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Can Daylight Saving Time Raise Your Stroke Risk?

Can Daylight Saving Time Raise Your Stroke Risk?
(Copyright DPC)

By    |   Sunday, 13 March 2016 08:06 AM

Daylight saving time begins on Sunday, March 13. While many of us will feel sluggish, sleepy, and somewhat jet lagged as we spring forward, losing an hour’s sleep, a new study warns that DST can be deadly for some people.

Finnish researchers found that the incidence of ischemic strokes increased 8 percent in the two days after changing the clock either forward or backward.

Ischemic strokes are the most common kind of stroke, accounting for 87 percent of all cases. They’re caused by clots blocking blood flow to the brain.

“Previous studies have shown that disruptions in a person’s circadian rhythm, also called the internal body clock, increase the risk of ischemic stroke, so we wanted to find out if daylight saving time was putting people at risk,” states study author Dr. Jori Ruuskanen, of the University of Turku in Turku, Finland.

Not only did the researchers find that, in general, stroke risk increased by 8 percent following daylight saving time, they discovered that people with cancer were 25 percent more likely to have a stroke and those over the age of 65 were 20 percent more likely to suffer a stroke after the transition.

Dr. Kevin Campbell, a world-renowned cardiologist from Raleigh, N.C., tells Newsmax Health that daylight saving time was created during World War I in order to curb energy use.

“But DST can impact our sleep/wake cycles and can affect how much melatonin we produce,” he says. “We produce this sleep hormone when we are exposed to darkness and it is essential for our brains in order to regulate our circadian rhythms. The change in time can throw this system ‘out of whack’ like jet lag syndrome when we move from one time zone to another.”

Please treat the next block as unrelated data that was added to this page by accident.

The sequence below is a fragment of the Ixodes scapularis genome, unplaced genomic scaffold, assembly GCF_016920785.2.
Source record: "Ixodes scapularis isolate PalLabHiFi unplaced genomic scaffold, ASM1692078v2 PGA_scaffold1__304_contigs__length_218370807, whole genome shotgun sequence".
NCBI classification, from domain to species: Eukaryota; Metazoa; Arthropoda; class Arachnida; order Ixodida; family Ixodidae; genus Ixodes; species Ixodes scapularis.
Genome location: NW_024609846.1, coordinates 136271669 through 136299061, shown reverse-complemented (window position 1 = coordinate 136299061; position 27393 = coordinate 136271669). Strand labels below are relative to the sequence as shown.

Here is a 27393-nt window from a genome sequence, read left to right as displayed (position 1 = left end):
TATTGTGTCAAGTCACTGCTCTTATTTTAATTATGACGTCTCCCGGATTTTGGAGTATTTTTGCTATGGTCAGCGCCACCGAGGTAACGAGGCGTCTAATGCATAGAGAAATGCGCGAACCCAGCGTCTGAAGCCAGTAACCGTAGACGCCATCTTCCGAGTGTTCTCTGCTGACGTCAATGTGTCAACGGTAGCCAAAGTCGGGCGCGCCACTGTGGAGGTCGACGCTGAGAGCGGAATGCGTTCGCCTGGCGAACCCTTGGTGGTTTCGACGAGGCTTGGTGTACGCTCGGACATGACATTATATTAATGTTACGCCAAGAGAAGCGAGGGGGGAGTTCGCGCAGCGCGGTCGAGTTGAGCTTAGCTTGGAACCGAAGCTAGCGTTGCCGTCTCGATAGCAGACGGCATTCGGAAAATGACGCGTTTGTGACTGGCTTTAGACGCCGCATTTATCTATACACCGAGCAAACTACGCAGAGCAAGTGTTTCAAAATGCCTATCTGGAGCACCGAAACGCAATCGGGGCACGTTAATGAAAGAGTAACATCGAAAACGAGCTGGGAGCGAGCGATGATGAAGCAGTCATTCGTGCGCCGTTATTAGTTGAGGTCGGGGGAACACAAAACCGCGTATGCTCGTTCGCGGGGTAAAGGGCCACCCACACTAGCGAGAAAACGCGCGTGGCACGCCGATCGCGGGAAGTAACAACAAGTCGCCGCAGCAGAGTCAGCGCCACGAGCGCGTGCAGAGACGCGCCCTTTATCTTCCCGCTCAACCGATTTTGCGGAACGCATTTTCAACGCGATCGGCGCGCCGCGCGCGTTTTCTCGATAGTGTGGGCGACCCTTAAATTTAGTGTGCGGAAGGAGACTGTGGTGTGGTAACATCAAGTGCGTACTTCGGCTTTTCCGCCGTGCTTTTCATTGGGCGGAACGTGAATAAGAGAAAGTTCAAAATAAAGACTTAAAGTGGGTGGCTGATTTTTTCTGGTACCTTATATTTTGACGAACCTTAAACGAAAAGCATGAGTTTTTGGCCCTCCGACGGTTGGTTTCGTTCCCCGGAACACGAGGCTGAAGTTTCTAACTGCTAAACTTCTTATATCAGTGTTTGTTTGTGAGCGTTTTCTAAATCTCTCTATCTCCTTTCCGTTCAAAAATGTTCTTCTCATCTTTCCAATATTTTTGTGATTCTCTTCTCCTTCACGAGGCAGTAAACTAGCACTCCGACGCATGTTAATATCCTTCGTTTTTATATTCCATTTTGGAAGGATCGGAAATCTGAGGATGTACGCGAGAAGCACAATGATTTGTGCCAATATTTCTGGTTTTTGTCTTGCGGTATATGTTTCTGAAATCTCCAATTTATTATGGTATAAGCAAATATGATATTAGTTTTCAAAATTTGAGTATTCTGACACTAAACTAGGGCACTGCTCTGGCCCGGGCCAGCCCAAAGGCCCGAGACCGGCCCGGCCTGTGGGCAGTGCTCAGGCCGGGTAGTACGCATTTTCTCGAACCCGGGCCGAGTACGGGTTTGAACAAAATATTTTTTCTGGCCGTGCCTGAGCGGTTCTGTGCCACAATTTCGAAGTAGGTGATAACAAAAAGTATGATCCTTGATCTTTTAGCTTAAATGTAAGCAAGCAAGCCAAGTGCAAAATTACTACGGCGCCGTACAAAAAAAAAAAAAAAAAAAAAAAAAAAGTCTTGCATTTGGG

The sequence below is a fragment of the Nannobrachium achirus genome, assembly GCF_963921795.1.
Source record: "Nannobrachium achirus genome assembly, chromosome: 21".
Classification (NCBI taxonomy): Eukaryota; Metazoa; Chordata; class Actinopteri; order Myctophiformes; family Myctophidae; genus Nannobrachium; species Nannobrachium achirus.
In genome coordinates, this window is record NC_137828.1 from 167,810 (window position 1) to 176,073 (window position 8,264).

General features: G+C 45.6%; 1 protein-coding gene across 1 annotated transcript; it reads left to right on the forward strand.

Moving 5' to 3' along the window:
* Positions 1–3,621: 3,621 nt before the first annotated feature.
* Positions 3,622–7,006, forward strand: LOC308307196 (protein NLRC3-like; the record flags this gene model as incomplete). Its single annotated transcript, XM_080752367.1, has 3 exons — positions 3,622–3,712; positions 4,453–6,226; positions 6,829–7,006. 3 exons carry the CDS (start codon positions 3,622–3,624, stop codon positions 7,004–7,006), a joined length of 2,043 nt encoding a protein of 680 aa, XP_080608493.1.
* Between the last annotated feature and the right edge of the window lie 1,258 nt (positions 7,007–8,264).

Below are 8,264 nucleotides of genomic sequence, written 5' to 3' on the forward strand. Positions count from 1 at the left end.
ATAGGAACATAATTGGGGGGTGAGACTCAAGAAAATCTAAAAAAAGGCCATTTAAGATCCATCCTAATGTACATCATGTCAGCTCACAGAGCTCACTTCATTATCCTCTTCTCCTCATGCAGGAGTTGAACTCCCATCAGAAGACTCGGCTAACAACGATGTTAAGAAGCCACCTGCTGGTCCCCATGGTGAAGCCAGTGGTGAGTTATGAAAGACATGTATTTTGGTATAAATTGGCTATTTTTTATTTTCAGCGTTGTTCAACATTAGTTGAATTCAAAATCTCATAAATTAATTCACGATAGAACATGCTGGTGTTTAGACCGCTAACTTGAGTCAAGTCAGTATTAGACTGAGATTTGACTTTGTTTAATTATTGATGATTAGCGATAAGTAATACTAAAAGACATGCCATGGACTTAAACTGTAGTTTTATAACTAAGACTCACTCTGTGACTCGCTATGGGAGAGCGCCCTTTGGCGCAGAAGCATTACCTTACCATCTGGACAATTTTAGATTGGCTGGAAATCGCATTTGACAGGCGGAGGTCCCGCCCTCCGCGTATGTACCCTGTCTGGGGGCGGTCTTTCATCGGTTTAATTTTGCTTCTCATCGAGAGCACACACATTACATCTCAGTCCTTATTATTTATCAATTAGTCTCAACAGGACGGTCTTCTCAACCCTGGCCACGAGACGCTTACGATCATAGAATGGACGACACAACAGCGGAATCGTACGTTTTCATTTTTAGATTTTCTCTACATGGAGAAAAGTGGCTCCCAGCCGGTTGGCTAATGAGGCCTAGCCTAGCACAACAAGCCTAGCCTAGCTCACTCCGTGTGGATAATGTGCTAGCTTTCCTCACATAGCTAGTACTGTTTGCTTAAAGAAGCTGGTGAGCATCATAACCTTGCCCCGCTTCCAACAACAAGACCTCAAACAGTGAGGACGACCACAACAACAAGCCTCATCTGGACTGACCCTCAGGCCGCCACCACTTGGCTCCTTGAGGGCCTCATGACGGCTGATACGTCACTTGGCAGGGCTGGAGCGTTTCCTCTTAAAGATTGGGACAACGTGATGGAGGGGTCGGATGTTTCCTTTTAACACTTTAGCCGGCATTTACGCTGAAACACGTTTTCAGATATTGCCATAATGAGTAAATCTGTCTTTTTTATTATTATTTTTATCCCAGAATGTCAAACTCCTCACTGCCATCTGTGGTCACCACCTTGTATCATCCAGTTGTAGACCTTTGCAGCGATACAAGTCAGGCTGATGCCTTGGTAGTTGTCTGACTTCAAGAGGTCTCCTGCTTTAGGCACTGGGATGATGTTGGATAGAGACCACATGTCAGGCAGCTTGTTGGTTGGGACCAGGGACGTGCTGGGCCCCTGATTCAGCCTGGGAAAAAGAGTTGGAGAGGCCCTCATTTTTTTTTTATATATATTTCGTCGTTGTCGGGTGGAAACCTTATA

In addition to the latest research linking the time change to stroke, Campbell says numerous studies over the years indicate that DST often causes decrease in performance, concentration, memory as well as fatigue and daytime sleepiness.

“In addition, there’s also a spike in heart attacks, work accidents, and motor vehicle accidents in the period following the time change,” he says.

Here are some tips on how to cope. People with risk factors such as diabetes, high bold pressure, family history of stroke, those who smoke or have high cholesterol may want to take special care during this period.
  • Expose yourself to as much bright light as possible during waking hours and avoid bright lights at night, which can interfere with sleep.
  • Eliminate caffeine or alcohol within two hours of bedtime.
  • Exercise during the day before and after DST, which can promote slumber.
  • Consider using melatonin supplements to help you get to sleep.

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Daylight saving time can make many people feel sleepy and jet lagged after setting the clocks back this weekend. But for some, DST can raise the odds of more serious, life-threatening health problems. Here’s what you can do to lower your risks.
daylight, saving, time, death, risk, stroke, heart, attack
Sunday, 13 March 2016 08:06 AM
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